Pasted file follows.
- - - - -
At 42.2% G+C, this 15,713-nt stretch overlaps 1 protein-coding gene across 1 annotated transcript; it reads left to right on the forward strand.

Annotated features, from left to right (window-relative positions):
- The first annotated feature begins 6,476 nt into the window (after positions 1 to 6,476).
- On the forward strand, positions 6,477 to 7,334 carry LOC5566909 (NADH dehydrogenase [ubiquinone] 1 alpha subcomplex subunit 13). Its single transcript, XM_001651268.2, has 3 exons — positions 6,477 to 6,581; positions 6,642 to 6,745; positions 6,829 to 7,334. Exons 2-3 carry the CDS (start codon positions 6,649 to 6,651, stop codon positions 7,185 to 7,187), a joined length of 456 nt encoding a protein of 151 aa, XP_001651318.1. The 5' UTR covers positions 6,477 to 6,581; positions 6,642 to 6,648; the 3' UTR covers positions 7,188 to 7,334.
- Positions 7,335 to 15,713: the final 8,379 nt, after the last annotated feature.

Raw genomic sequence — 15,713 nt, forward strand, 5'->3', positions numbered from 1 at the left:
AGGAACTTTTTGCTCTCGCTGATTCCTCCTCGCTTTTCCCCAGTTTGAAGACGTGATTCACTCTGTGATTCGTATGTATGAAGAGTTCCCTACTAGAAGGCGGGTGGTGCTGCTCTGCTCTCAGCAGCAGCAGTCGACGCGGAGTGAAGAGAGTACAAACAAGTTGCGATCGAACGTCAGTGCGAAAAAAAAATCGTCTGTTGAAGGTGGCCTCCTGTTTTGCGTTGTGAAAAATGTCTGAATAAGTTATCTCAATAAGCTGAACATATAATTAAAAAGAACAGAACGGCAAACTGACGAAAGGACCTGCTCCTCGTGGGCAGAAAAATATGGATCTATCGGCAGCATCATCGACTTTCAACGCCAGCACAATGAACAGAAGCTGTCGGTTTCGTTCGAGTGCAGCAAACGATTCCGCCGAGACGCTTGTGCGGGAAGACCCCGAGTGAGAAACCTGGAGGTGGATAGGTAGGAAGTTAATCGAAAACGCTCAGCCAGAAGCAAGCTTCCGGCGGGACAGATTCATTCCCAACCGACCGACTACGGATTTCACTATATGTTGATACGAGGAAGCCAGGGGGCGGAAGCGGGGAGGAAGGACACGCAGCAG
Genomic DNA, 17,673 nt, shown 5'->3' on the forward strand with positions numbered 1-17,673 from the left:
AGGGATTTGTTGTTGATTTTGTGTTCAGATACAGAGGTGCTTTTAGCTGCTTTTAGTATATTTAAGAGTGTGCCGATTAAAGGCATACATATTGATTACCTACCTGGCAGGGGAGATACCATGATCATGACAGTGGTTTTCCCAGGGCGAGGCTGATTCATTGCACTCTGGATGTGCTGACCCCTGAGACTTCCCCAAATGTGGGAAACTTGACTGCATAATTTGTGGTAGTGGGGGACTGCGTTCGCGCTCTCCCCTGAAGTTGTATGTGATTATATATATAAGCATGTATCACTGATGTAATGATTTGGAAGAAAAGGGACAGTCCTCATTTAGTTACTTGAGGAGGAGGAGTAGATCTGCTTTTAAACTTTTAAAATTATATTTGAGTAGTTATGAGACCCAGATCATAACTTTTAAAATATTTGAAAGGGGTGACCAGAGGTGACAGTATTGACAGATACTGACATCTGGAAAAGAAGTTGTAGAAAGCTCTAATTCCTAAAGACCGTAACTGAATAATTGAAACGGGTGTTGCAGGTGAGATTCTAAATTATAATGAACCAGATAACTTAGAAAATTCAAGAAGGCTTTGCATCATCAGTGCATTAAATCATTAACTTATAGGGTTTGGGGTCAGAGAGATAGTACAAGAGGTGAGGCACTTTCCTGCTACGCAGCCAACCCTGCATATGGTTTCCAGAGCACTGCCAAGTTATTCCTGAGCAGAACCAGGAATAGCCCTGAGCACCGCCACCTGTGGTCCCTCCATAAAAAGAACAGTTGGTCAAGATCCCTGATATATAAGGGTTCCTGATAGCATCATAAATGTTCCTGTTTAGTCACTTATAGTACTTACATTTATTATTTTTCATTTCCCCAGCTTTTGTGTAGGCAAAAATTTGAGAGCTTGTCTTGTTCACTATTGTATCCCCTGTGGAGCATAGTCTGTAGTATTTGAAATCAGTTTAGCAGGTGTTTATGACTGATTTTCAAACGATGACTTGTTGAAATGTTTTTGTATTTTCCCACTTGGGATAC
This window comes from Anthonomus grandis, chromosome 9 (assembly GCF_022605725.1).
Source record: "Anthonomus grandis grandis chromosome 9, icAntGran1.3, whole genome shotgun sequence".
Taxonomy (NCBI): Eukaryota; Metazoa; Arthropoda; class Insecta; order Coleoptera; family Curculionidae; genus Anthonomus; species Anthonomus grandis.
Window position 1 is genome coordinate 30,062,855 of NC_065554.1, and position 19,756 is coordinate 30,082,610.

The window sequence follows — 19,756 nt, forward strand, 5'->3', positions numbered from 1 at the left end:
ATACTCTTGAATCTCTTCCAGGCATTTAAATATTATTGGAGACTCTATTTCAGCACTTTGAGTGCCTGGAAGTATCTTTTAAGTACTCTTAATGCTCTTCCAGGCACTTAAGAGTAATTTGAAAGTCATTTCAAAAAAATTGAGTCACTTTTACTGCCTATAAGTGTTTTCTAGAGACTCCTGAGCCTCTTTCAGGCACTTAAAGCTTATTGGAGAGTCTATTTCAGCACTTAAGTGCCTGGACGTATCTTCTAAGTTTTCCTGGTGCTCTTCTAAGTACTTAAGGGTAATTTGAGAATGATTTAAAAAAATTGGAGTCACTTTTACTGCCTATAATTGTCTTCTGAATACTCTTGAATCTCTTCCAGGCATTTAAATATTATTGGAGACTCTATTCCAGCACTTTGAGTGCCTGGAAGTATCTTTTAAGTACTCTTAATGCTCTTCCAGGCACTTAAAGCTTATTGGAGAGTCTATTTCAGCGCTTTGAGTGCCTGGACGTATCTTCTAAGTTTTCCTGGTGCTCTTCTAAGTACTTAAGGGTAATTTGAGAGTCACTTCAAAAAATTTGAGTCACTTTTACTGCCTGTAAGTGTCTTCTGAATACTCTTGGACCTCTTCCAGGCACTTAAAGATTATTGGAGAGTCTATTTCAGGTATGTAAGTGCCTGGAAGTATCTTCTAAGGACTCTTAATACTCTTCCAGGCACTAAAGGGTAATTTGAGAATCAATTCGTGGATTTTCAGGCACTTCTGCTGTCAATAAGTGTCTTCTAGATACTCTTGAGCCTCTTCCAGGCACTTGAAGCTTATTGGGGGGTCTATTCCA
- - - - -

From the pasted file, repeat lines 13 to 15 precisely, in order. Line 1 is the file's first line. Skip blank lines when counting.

Window position 1 is genome coordinate 30,062,855 of NC_065554.1, and position 19,756 is coordinate 30,082,610.

The window sequence follows — 19,756 nt, forward strand, 5'->3', positions numbered from 1 at the left end:
ATACTCTTGAATCTCTTCCAGGCATTTAAATATTATTGGAGACTCTATTTCAGCACTTTGAGTGCCTGGAAGTATCTTTTAAGTACTCTTAATGCTCTTCCAGGCACTTAAGAGTAATTTGAAAGTCATTTCAAAAAAATTGAGTCACTTTTACTGCCTATAAGTGTTTTCTAGAGACTCCTGAGCCTCTTTCAGGCACTTAAAGCTTATTGGAGAGTCTATTTCAGCACTTAAGTGCCTGGACGTATCTTCTAAGTTTTCCTGGTGCTCTTCTAAGTACTTAAGGGTAATTTGAGAATGATTTAAAAAAATTGGAGTCACTTTTACTGCCTATAATTGTCTTCTGAATACTCTTGAATCTCTTCCAGGCATTTAAATATTATTGGAGACTCTATTCCAGCACTTTGAGTGCCTGGAAGTATCTTTTAAGTACTCTTAATGCTCTTCCAGGCACTTAAAGCTTATTGGAGAGTCTATTTCAGCGCTTTGAGTGCCTGGACGTATCTTCTAAGTTTTCCTGGTGCTCTTCTAAGTACTTAAGGGTAATTTGAGAGTCACTTCAAAAAATTTGAGTCACTTTTACTGCCTGTAAGTGTCTTCTGAATACTCTTGGACCTCTTCCAGGCACTTAAAGATTATTGGAGAGTCTATTTCAGGTATGTAAGTGCCTGGAAGTATCTTCTAAGGACTCTTAATACTCTTCCAGGCACTAAAGGGTAATTTGAGAATCAATTCGTGGATTTTCAGGCACTTCTGCTGTCAATAAGTGTCTTCTAGATACTCTTGAGCCTCTTCCAGGCACTTGAAGCTTATTGGGGGGTCTATTCCA